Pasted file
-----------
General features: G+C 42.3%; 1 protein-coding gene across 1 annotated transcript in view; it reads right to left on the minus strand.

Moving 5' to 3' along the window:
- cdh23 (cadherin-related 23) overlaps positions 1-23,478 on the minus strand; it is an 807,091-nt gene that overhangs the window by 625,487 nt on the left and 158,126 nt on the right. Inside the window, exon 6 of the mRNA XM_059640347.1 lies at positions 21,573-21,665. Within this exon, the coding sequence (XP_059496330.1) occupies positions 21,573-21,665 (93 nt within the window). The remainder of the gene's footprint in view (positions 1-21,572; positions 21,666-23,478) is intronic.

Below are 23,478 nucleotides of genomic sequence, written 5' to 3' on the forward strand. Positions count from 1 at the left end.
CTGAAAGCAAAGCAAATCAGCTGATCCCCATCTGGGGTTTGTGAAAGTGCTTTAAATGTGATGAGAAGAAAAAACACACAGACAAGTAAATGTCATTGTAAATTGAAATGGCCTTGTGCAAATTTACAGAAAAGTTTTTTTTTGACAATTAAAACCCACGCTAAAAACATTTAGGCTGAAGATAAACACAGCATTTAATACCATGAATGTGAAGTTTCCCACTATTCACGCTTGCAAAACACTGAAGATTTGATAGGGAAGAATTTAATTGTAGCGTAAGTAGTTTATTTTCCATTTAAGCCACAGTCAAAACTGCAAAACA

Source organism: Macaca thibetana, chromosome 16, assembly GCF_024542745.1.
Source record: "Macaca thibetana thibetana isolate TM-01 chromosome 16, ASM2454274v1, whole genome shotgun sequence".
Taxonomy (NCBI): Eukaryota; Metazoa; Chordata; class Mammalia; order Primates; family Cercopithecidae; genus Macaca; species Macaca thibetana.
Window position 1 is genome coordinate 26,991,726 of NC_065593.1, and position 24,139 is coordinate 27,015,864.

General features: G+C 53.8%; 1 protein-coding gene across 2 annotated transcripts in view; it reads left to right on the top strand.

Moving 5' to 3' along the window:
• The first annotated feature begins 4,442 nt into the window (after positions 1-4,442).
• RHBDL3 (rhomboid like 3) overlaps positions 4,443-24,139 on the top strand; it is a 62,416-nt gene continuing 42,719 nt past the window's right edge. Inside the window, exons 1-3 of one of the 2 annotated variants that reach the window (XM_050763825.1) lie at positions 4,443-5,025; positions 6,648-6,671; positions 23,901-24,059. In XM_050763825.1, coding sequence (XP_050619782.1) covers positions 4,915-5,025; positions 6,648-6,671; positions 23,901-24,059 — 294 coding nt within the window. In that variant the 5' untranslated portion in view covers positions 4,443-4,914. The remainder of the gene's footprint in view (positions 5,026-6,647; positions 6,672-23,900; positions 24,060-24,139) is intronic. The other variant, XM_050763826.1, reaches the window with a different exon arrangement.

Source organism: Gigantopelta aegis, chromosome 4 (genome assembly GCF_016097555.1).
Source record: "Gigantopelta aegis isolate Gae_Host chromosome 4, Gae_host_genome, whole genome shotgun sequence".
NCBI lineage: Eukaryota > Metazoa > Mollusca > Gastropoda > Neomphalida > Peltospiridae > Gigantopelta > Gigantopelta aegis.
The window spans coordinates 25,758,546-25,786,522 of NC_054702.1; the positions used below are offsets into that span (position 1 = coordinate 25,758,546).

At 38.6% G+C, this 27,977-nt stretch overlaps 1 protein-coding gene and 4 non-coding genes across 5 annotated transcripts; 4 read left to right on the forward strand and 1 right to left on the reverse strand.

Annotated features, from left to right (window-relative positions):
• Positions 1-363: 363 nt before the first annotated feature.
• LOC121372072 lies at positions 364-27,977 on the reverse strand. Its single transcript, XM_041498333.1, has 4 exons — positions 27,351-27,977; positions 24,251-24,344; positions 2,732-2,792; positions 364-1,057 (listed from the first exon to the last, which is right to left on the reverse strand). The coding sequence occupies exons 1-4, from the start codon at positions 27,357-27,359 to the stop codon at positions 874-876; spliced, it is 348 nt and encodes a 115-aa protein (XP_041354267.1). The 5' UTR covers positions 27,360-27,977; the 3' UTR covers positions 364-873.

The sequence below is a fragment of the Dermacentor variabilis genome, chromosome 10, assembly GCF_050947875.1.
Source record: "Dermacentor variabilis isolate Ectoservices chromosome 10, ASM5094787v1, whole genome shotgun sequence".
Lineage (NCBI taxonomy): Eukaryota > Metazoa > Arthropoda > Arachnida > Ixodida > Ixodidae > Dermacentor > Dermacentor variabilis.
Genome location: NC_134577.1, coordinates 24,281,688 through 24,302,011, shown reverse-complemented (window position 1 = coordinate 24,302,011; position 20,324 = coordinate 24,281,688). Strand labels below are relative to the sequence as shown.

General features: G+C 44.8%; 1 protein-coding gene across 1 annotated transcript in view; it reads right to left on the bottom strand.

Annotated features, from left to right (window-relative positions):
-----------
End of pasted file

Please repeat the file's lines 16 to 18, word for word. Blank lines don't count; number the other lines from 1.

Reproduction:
NCBI lineage: Eukaryota > Metazoa > Mollusca > Gastropoda > Neomphalida > Peltospiridae > Gigantopelta > Gigantopelta aegis.
The window spans coordinates 25,758,546-25,786,522 of NC_054702.1; the positions used below are offsets into that span (position 1 = coordinate 25,758,546).

At 38.6% G+C, this 27,977-nt stretch overlaps 1 protein-coding gene and 4 non-coding genes across 5 annotated transcripts; 4 read left to right on the forward strand and 1 right to left on the reverse strand.